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equal certainty, he conducts it to the end of its researches, by many winding paths, among recesses of shadowy, mysterious beauty, and through prospects of ravishing splendour. Pursuing truth, not so much by fixing a steady eye upon its centre, as by yielding himself up without reserve to the guidance of that enlightened sensibility, which, in connection with and exalted by imagination, constitutes genius, he instructs by first moving and humanizing; he informs, by enlarging the conceptions and ennobling the fancy; he improves the character, by deepening and extending the emotions of the heart. By that instinctive insight which is a constituent of genius, he knows—and he avails himself of his knowledge—the thousand fine links and hidden associations which connect the mind with the outer world, through the senses; man with his kind, by the varied sympathies of our common nature; feeling with thought; and thought, in turn, with action and conduct. He employs sensible imagery, but with a design to raise the soul above the slavery of sense: he rouses the passions, yet not so as to render them the masters and tyrants of the will, but its ready ministers.

“Whatsoever in religion is holy and sublime, in virtue amiable or grave; whatsoever bath passion or admiration, in all the changes of that which is called fortune from without, or the wiles, subtleties, and refluxes of man's thoughts from within ; all these to paint and describe, teaching over the whole book of sanctity and virtue:"_such, in the opinion of one whose qualifications to decide the question will not be disputed, is the task assigned to the creative energies of the poet, even in these periods of advanced civilization, when the severing of the two professions of divinity and law from the learned class has reduced the practical importance, or at least, the dignity of literature in general; and since the use of prose, in the treatment of didactic and unimpassioned subjects, bas apparently further straitened the domain of the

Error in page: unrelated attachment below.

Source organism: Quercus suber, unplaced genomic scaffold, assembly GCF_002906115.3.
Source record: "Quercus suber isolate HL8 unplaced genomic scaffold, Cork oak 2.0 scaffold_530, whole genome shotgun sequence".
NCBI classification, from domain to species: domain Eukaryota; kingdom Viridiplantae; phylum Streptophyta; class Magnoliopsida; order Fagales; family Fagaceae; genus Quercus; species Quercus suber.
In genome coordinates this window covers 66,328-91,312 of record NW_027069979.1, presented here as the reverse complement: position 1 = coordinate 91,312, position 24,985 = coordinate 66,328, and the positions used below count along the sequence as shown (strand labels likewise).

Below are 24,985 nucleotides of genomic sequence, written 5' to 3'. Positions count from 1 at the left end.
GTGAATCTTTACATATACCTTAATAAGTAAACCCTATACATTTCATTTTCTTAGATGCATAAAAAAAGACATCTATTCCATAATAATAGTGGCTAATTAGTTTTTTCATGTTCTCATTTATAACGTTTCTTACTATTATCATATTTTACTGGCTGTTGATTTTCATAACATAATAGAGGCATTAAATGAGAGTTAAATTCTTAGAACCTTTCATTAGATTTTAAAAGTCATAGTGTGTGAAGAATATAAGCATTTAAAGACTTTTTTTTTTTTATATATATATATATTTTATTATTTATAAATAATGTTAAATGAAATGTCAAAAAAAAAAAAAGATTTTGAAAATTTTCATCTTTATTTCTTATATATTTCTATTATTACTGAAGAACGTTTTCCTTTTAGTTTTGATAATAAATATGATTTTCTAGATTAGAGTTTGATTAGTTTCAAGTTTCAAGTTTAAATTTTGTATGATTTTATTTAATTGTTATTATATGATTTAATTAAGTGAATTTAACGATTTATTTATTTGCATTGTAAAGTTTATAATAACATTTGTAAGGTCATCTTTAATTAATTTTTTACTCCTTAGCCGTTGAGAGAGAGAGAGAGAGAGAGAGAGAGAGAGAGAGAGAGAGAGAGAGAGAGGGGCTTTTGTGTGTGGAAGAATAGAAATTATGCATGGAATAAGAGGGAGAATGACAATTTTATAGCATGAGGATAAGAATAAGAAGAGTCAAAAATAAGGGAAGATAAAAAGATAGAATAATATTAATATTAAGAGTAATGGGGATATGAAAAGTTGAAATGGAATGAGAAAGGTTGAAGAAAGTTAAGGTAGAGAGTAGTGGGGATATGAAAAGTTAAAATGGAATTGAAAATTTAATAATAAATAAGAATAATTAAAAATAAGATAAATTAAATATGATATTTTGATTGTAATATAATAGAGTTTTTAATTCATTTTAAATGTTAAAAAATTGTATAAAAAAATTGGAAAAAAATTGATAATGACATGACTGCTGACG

In early times, however, the bard held an undisputed sway over every region of thought and feeling: “poets were divines, and exercised a kind of spiritual authority among the people. Verse was in those days the sacred style, the style of oracles and laws. The vows and thanks of the people were recommended to their gods in songs and hymns.” A late profoundly philosophical writer does not hesitate to represent Orpheus, Linus, Musæus, and the other mythic poets of Greece, as the representatives, however partially and imperfectly they supported that character, of the Hebrew prophets and inspired lyrists. Consequently, though neither supernaturally endowed, nor divinely commissioned, he regards them as filling an important place in the providential economy of the times in which they lived, and to the exigencies of which their endowments were adapted. “That we include these," he says, “under a distinct providential, though not miraculous dispensation, will surprise no one, who reflects that, in whatever has a permanent operation on the destinies and intellectual condition of mankind at large—that in all which has been manifestly employed as a co-agent in the mightiest revolution of the moral world, the propagation of the gospel ; and in the intellectual progress of mankind, the restoration of philosophy, science, and the ingenuous arts—it were irreligion not to acknowledge the hand of divine Providence."} Poetry is the native birth of the human soul; but she was adopted by religion from the cradle, and passed her unpolluted youth in the hallowed service of the temple. The early Greek tragedy bears manifest evidences of its origin; and is so purely religious, according to the defective notions of religion held by its inventors, that it must have been of essential service in the public instruction of the people, in times when nothing answerable to the lessons of the pulpit were known. Both philosophy and poetry were gradually divested of their exclusively